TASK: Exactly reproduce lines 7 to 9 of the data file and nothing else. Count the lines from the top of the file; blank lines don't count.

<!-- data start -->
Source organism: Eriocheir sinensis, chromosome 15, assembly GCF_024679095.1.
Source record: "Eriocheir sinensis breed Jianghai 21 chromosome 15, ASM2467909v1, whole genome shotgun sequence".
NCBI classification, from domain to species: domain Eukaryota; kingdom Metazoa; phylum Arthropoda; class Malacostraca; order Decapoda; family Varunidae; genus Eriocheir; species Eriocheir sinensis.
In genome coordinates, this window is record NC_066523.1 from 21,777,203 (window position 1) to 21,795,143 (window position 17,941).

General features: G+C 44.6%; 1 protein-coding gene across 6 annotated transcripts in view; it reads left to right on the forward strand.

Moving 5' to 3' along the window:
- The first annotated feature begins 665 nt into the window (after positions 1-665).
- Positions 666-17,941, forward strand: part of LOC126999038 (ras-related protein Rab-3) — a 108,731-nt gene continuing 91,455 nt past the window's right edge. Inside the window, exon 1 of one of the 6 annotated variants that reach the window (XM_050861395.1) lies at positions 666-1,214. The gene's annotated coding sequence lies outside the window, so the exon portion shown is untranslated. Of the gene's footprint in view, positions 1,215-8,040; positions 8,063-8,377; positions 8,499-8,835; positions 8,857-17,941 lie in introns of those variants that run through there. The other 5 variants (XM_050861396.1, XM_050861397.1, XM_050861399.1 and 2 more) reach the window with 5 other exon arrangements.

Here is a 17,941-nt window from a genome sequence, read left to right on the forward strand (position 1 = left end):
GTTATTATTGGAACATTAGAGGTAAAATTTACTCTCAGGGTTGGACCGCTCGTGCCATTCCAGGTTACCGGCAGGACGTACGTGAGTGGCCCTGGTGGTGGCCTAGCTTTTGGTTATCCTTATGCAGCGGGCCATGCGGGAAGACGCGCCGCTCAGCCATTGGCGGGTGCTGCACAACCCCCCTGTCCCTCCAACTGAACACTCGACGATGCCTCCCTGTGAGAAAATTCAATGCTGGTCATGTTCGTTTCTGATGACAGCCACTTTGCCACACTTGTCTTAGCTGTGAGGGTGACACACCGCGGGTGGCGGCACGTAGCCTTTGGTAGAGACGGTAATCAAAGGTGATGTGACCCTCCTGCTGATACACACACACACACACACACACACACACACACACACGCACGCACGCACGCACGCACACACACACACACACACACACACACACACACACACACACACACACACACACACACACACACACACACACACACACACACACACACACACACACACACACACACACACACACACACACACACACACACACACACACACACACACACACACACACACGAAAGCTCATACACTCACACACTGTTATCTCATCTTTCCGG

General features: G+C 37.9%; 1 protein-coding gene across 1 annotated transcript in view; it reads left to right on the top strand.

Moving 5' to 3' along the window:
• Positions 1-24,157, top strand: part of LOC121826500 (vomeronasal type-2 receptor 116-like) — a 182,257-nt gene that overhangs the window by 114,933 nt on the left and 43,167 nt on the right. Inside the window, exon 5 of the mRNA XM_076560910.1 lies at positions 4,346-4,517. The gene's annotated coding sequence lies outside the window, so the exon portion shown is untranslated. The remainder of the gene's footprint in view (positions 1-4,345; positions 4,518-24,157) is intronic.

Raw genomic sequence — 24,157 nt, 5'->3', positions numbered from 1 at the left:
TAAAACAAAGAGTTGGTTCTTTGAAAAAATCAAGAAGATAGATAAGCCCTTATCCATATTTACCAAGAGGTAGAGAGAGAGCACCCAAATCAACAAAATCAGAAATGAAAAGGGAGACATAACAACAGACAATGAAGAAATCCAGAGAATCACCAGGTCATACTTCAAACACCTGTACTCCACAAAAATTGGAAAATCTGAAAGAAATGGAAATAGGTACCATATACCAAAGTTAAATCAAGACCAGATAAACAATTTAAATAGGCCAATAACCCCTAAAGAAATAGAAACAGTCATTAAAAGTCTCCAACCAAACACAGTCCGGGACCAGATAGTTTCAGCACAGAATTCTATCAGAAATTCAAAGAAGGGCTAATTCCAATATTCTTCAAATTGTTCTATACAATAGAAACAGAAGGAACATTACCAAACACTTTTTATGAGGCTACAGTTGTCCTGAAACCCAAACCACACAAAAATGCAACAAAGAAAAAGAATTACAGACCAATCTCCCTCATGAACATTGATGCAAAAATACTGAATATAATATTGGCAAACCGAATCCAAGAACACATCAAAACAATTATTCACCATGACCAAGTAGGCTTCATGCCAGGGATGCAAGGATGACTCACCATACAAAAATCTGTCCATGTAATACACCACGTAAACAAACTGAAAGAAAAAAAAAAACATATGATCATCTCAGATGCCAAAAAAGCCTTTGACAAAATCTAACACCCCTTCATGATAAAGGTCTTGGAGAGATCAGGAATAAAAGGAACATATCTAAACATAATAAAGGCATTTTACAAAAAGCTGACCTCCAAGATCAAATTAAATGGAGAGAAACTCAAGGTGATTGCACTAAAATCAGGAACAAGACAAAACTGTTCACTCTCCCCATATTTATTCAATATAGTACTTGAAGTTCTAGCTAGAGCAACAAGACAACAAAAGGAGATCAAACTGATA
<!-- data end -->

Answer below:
- The first annotated feature begins 665 nt into the window (after positions 1-665).
- Positions 666-17,941, forward strand: part of LOC126999038 (ras-related protein Rab-3) — a 108,731-nt gene continuing 91,455 nt past the window's right edge. Inside the window, exon 1 of one of the 6 annotated variants that reach the window (XM_050861395.1) lies at positions 666-1,214. The gene's annotated coding sequence lies outside the window, so the exon portion shown is untranslated. Of the gene's footprint in view, positions 1,215-8,040; positions 8,063-8,377; positions 8,499-8,835; positions 8,857-17,941 lie in introns of those variants that run through there. The other 5 variants (XM_050861396.1, XM_050861397.1, XM_050861399.1 and 2 more) reach the window with 5 other exon arrangements.

Here is a 17,941-nt window from a genome sequence, read left to right on the forward strand (position 1 = left end):